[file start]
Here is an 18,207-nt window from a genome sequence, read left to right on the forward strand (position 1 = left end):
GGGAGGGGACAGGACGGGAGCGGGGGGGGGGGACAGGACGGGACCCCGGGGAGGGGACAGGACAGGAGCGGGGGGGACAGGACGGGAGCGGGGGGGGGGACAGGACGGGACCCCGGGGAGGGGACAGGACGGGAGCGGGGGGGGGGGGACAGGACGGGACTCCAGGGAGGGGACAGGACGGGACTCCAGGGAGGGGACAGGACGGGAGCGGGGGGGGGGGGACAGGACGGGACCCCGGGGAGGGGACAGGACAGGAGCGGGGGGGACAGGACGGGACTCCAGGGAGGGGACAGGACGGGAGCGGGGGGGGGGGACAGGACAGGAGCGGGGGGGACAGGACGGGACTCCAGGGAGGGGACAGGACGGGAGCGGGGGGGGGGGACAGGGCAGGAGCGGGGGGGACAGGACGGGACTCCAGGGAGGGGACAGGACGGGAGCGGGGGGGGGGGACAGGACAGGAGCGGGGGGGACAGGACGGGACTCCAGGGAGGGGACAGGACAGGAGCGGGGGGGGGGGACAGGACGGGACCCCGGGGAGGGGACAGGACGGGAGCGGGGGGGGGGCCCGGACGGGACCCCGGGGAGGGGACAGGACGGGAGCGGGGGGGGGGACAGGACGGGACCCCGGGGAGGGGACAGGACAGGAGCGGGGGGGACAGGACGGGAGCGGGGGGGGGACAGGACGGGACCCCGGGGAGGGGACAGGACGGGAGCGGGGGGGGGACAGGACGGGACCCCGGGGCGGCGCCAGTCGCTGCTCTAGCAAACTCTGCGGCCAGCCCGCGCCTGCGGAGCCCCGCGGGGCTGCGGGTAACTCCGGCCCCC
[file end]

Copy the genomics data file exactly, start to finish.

Here is an 18,207-nt window from a genome sequence, read left to right on the forward strand (position 1 = left end):
GGGAGGGGACAGGACGGGAGCGGGGGGGGGGGACAGGACGGGACCCCGGGGAGGGGACAGGACAGGAGCGGGGGGGACAGGACGGGAGCGGGGGGGGGGACAGGACGGGACCCCGGGGAGGGGACAGGACGGGAGCGGGGGGGGGGGGACAGGACGGGACTCCAGGGAGGGGACAGGACGGGACTCCAGGGAGGGGACAGGACGGGAGCGGGGGGGGGGGGACAGGACGGGACCCCGGGGAGGGGACAGGACAGGAGCGGGGGGGACAGGACGGGACTCCAGGGAGGGGACAGGACGGGAGCGGGGGGGGGGGACAGGACAGGAGCGGGGGGGACAGGACGGGACTCCAGGGAGGGGACAGGACGGGAGCGGGGGGGGGGGACAGGGCAGGAGCGGGGGGGACAGGACGGGACTCCAGGGAGGGGACAGGACGGGAGCGGGGGGGGGGGACAGGACAGGAGCGGGGGGGACAGGACGGGACTCCAGGGAGGGGACAGGACAGGAGCGGGGGGGGGGGACAGGACGGGACCCCGGGGAGGGGACAGGACGGGAGCGGGGGGGGGGCCCGGACGGGACCCCGGGGAGGGGACAGGACGGGAGCGGGGGGGGGGACAGGACGGGACCCCGGGGAGGGGACAGGACAGGAGCGGGGGGGACAGGACGGGAGCGGGGGGGGGACAGGACGGGACCCCGGGGAGGGGACAGGACGGGAGCGGGGGGGGGACAGGACGGGACCCCGGGGCGGCGCCAGTCGCTGCTCTAGCAAACTCTGCGGCCAGCCCGCGCCTGCGGAGCCCCGCGGGGCTGCGGGTAACTCCGGCCCCC